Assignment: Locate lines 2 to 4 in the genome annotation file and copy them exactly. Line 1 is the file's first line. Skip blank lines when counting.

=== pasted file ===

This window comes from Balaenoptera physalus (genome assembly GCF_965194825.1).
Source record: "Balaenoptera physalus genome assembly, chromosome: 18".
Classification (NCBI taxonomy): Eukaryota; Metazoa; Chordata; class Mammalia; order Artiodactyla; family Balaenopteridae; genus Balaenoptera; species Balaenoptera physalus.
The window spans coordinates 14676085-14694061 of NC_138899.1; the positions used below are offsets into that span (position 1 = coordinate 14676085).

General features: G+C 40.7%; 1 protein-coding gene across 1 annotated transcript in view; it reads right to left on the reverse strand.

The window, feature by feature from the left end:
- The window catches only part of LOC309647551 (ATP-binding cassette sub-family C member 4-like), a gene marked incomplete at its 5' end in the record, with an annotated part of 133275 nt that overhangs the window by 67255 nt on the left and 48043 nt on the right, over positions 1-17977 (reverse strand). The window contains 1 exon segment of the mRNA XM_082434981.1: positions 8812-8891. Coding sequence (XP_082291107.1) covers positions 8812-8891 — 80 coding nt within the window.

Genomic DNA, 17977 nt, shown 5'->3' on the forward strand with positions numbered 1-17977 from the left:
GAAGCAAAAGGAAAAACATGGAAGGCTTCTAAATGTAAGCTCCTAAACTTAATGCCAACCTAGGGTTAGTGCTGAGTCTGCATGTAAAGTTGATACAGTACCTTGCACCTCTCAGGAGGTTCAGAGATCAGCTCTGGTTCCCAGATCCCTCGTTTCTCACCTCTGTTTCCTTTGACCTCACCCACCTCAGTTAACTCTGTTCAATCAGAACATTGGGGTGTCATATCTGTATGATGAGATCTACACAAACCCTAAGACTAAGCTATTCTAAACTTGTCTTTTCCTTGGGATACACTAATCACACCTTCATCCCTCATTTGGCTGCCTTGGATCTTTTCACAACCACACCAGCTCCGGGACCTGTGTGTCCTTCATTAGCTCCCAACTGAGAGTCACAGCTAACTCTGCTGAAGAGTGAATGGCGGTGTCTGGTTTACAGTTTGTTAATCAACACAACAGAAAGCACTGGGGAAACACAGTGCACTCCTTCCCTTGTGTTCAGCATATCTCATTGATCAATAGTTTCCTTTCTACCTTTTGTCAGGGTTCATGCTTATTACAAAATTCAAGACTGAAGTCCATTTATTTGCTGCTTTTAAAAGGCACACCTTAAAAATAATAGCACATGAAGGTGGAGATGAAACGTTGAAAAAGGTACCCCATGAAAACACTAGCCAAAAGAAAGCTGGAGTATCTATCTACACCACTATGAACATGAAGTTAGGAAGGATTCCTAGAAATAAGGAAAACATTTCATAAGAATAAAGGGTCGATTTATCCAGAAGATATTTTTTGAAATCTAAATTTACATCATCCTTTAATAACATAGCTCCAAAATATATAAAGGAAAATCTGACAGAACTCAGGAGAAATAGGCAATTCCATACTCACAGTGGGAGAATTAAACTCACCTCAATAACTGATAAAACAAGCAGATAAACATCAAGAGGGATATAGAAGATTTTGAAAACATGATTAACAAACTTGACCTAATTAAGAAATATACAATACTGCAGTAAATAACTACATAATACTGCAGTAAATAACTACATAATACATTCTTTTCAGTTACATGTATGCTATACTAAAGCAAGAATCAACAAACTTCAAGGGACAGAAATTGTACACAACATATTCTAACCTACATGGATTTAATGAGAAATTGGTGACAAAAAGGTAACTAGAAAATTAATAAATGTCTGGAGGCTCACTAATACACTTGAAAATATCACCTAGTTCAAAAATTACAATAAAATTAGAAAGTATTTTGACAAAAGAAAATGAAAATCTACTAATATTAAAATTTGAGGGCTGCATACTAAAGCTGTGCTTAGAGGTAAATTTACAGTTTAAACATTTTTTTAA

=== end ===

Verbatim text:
Source record: "Balaenoptera physalus genome assembly, chromosome: 18".
Classification (NCBI taxonomy): Eukaryota; Metazoa; Chordata; class Mammalia; order Artiodactyla; family Balaenopteridae; genus Balaenoptera; species Balaenoptera physalus.
The window spans coordinates 14676085-14694061 of NC_138899.1; the positions used below are offsets into that span (position 1 = coordinate 14676085).